Companies and countries everywhere are pioneering four-day work weeks, flexible working, and hybrid/remote models. Now is the time to start experimenting with designing work weeks that align more closely with the needs of employees.

  2. Remove the need for office-centricity

    The pandemic changed many things, including the myth that employees are only productive when they're in an office. Despite the challenges of trying to carry on as normal during the pandemic, hundreds of millions of employees did. Many continue to work as productively -- if not more so -- from home.

    Unless your IT team needs to be physically present in the office, as knowledge economy workers, they can perform just as well from home. Trust them to keep doing the work. Use the same KPI-based targets as when they're in the office.

    Measure IT teams based on their work and performance, not whether they are physically present in an office environment.

  3. Reduce the number of meetings

    Before scheduling any meeting, always ask yourself, Does this need to be a meeting?

    If the answer is "No", then find a more cost and time-effective way to achieve the same results. Meetings are a business practice that dates back centuries. Businesses had to gather people in one room to make decisions.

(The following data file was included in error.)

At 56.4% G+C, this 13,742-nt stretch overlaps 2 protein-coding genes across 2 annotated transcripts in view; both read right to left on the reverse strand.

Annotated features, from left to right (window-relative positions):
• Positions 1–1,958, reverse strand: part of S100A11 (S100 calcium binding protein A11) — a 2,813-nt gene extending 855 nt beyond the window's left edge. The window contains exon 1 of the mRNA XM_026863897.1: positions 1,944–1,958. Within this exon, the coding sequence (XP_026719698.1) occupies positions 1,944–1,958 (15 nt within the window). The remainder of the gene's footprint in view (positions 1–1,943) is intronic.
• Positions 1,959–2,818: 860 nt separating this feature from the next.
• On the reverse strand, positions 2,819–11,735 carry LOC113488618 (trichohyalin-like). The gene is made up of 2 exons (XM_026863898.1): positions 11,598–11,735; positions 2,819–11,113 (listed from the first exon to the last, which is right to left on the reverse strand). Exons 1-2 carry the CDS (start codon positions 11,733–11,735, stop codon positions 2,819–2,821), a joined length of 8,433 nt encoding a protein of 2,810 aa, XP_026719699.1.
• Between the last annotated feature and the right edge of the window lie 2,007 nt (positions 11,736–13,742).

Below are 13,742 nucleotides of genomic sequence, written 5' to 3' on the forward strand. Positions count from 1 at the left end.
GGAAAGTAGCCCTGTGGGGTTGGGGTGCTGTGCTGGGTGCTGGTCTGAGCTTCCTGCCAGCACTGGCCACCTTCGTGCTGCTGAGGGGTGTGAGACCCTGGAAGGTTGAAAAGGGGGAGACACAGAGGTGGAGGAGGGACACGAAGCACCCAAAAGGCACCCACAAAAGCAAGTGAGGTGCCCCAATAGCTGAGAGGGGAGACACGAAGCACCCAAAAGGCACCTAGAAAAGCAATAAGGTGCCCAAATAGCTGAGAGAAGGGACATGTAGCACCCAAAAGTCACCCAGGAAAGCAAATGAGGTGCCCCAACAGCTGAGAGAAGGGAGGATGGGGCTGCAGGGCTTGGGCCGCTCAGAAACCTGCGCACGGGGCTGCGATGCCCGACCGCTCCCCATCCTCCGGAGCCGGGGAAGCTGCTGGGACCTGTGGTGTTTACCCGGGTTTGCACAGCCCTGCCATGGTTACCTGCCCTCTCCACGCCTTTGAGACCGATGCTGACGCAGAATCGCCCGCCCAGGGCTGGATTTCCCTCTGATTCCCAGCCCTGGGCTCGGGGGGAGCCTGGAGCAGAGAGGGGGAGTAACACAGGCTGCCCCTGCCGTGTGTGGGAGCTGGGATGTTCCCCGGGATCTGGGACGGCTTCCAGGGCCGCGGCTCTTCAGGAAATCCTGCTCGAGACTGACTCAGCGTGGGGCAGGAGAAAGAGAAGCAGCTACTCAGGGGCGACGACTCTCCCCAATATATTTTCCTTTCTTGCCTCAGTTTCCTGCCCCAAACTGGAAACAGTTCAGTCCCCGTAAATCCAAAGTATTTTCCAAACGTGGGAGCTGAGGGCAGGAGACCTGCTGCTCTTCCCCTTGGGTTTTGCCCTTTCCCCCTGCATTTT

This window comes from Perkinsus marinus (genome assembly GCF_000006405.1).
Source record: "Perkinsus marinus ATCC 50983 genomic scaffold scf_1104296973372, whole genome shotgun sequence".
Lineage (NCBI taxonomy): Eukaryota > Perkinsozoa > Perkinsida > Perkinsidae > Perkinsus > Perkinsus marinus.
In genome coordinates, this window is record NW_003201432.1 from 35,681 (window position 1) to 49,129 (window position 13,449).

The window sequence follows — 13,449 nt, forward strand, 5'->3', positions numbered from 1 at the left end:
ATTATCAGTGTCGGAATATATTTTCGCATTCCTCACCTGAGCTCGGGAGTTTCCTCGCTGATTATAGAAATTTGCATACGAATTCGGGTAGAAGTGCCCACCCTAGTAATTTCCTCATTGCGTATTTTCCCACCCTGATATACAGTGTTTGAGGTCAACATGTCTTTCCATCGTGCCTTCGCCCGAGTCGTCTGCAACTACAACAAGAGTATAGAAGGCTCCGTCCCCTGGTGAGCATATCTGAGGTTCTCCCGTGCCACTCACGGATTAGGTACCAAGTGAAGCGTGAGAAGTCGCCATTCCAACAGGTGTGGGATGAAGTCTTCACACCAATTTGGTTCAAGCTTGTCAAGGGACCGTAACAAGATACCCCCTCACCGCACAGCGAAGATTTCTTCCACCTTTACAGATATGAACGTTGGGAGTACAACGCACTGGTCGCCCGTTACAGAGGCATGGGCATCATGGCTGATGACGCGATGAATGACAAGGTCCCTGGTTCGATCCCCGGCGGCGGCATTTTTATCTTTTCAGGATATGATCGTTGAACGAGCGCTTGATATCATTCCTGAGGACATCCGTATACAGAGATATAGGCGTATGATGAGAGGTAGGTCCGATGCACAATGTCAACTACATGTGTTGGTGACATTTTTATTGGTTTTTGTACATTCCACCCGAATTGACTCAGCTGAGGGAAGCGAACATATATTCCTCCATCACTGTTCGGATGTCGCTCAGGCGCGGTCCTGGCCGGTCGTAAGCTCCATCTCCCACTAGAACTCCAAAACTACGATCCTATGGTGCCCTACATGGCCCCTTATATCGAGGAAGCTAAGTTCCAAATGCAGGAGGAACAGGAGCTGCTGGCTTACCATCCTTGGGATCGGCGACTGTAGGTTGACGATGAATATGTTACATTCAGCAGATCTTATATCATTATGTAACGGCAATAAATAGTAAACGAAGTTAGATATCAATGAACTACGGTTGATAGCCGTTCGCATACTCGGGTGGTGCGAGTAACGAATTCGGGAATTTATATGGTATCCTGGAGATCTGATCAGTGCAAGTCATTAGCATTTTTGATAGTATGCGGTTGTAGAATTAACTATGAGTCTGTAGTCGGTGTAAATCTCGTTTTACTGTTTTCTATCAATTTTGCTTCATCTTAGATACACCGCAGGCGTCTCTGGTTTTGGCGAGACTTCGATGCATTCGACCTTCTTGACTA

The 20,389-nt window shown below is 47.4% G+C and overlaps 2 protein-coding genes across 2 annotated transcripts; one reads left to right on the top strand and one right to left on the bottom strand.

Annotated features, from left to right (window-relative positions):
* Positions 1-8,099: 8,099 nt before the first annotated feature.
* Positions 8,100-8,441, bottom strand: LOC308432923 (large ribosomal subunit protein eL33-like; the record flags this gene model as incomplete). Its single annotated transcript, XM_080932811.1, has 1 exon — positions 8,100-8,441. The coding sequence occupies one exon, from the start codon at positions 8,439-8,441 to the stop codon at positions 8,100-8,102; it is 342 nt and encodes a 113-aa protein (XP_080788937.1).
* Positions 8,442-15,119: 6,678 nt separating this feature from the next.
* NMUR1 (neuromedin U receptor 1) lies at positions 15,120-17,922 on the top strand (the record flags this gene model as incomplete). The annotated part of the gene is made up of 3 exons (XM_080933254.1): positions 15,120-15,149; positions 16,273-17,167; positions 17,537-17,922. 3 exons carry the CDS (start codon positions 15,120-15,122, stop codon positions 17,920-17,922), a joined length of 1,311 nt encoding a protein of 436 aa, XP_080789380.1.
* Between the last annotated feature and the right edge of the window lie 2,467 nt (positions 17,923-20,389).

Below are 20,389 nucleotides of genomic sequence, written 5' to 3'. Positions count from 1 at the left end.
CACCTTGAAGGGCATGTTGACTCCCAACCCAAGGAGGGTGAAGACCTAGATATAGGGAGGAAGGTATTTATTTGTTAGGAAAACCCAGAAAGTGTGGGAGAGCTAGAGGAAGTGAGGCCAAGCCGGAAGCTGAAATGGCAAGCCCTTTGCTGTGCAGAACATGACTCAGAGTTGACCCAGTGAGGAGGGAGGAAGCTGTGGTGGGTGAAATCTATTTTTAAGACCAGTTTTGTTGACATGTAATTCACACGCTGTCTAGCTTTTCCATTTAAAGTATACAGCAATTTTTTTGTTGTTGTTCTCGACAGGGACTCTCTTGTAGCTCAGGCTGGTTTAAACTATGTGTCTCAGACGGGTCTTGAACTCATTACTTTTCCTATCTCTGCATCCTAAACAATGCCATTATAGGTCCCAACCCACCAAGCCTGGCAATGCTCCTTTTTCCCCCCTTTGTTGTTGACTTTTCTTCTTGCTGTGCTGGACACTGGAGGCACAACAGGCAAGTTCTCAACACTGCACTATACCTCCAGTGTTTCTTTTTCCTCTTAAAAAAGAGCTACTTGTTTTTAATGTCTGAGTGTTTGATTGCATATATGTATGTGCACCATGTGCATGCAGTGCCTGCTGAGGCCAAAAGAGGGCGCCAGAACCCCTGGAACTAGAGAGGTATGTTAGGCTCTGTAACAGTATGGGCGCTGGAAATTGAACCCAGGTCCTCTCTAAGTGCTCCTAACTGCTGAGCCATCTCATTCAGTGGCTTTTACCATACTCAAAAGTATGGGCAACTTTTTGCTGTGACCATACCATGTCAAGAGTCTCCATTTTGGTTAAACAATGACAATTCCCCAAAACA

Now, with a vast selection of digital collaboration tools, remote work, and asynchronous and synchronous communication, makes physical meetings redundant. Not every decision needs to be made in real time.

    All of these tools do make having remote team meetings easier. However, if something doesn't need to be a meeting, you can ask employees for input, await their responses, and then make a more informed decision.

Summary: Retaining Talent with Tech Jobs in Demand

CIOs and IT Leaders should be concerned about IT teams. Compared to employees in other corporate functions, there's a high level of dissatisfaction. Unhappy employees won't stick around forever. You've probably already lost team members, and others might be busy looking for other opportunities.

Now is the time to take action. Give your team a reason to stay. Make IT operations more human-centric, and give your company the advantage in the IT war for talent.